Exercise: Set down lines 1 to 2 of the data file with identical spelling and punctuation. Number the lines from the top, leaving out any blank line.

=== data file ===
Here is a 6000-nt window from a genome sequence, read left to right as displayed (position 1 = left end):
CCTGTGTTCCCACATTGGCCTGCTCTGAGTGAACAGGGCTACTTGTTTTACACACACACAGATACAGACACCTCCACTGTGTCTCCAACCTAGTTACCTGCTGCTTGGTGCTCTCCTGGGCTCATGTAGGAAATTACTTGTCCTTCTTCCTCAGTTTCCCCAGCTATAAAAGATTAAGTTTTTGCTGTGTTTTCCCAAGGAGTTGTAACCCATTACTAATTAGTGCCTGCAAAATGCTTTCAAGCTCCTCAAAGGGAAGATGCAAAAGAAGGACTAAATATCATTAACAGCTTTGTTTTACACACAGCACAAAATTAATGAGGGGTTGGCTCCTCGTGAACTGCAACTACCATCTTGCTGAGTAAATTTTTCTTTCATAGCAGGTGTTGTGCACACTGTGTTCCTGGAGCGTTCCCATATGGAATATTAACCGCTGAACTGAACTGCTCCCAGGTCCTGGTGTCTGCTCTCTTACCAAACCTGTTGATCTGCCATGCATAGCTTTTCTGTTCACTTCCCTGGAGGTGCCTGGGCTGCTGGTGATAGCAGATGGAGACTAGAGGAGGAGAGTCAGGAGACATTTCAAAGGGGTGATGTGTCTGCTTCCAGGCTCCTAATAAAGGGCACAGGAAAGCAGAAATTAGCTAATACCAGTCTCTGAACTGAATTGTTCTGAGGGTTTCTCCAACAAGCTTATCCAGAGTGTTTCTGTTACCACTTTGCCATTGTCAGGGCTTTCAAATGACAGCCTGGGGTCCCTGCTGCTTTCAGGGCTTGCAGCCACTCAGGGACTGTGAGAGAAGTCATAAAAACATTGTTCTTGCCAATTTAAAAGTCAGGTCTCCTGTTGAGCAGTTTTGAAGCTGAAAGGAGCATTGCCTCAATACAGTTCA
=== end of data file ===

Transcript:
Here is a 6000-nt window from a genome sequence, read left to right as displayed (position 1 = left end):
CCTGTGTTCCCACATTGGCCTGCTCTGAGTGAACAGGGCTACTTGTTTTACACACACACAGATACAGACACCTCCACTGTGTCTCCAACCTAGTTACCTGCTGCTTGGTGCTCTCCTGGGCTCATGTAGGAAATTACTTGTCCTTCTTCCTCAGTTTCCCCAGCTATAAAAGATTAAGTTTTTGCTGTGTTTTCCCAAGGAGTTGTAACCCATTACTAATTAGTGCCTGCAAAATGCTTTCAAGCTCCTCAAAGGGAAGATGCAAAAGAAGGACTAAATATCATTAACAGCTTTGTTTTACACACAGCACAAAATTAATGAGGGGTTGGCTCCTCGTGAACTGCAACTACCATCTTGCTGAGTAAATTTTTCTTTCATAGCAGGTGTTGTGCACACTGTGTTCCTGGAGCGTTCCCATATGGAATATTAACCGCTGAACTGAACTGCTCCCAGGTCCTGGTGTCTGCTCTCTTACCAAACCTGTTGATCTGCCATGCATAGCTTTTCTGTTCACTTCCCTGGAGGTGCCTGGGCTGCTGGTGATAGCAGATGGAGACTAGAGGAGGAGAGTCAGGAGACATTTCAAAGGGGTGATGTGTCTGCTTCCAGGCTCCTAATAAAGGGCACAGGAAAGCAGAAATTAGCTAATACCAGTCTCTGAACTGAATTGTTCTGAGGGTTTCTCCAACAAGCTTATCCAGAGTGTTTCTGTTACCACTTTGCCATTGTCAGGGCTTTCAAATGACAGCCTGGGGTCCCTGCTGCTTTCAGGGCTTGCAGCCACTCAGGGACTGTGAGAGAAGTCATAAAAACATTGTTCTTGCCAATTTAAAAGTCAGGTCTCCTGTTGAGCAGTTTTGAAGCTGAAAGGAGCATTGCCTCAATACAGTTCA